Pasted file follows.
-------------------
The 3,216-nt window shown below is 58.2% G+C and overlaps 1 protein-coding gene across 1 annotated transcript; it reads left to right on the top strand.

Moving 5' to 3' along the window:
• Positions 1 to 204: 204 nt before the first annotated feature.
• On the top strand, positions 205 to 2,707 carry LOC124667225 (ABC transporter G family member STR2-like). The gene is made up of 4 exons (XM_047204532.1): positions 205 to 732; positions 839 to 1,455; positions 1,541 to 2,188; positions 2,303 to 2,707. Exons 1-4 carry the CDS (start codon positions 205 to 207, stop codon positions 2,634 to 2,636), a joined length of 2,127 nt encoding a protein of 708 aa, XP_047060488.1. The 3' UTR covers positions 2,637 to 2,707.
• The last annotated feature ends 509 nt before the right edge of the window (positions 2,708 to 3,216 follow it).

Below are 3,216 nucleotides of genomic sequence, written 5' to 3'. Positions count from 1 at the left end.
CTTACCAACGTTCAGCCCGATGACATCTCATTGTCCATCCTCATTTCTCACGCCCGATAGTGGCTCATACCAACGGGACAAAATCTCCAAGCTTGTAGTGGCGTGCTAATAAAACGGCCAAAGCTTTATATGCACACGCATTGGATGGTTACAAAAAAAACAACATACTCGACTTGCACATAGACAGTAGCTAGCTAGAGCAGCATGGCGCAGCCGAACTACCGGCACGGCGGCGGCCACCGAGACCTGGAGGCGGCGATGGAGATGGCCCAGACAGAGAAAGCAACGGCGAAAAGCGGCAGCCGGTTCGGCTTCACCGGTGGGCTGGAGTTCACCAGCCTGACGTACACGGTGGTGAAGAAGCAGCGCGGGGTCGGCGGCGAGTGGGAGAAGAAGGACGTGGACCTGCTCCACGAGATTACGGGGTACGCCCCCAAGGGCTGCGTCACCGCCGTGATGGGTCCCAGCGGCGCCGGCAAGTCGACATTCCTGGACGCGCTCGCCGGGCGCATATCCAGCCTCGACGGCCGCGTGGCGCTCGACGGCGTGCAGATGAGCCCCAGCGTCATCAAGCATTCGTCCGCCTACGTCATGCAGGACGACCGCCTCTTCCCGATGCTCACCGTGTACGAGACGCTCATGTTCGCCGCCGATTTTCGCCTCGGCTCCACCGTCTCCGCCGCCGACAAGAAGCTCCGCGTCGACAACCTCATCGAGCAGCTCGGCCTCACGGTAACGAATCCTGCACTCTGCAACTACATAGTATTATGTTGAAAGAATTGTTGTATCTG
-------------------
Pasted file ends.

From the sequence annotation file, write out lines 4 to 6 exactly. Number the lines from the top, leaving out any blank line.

• On the top strand, positions 205 to 2,707 carry LOC124667225 (ABC transporter G family member STR2-like). The gene is made up of 4 exons (XM_047204532.1): positions 205 to 732; positions 839 to 1,455; positions 1,541 to 2,188; positions 2,303 to 2,707. Exons 1-4 carry the CDS (start codon positions 205 to 207, stop codon positions 2,634 to 2,636), a joined length of 2,127 nt encoding a protein of 708 aa, XP_047060488.1. The 3' UTR covers positions 2,637 to 2,707.
• The last annotated feature ends 509 nt before the right edge of the window (positions 2,708 to 3,216 follow it).

Below are 3,216 nucleotides of genomic sequence, written 5' to 3'. Positions count from 1 at the left end.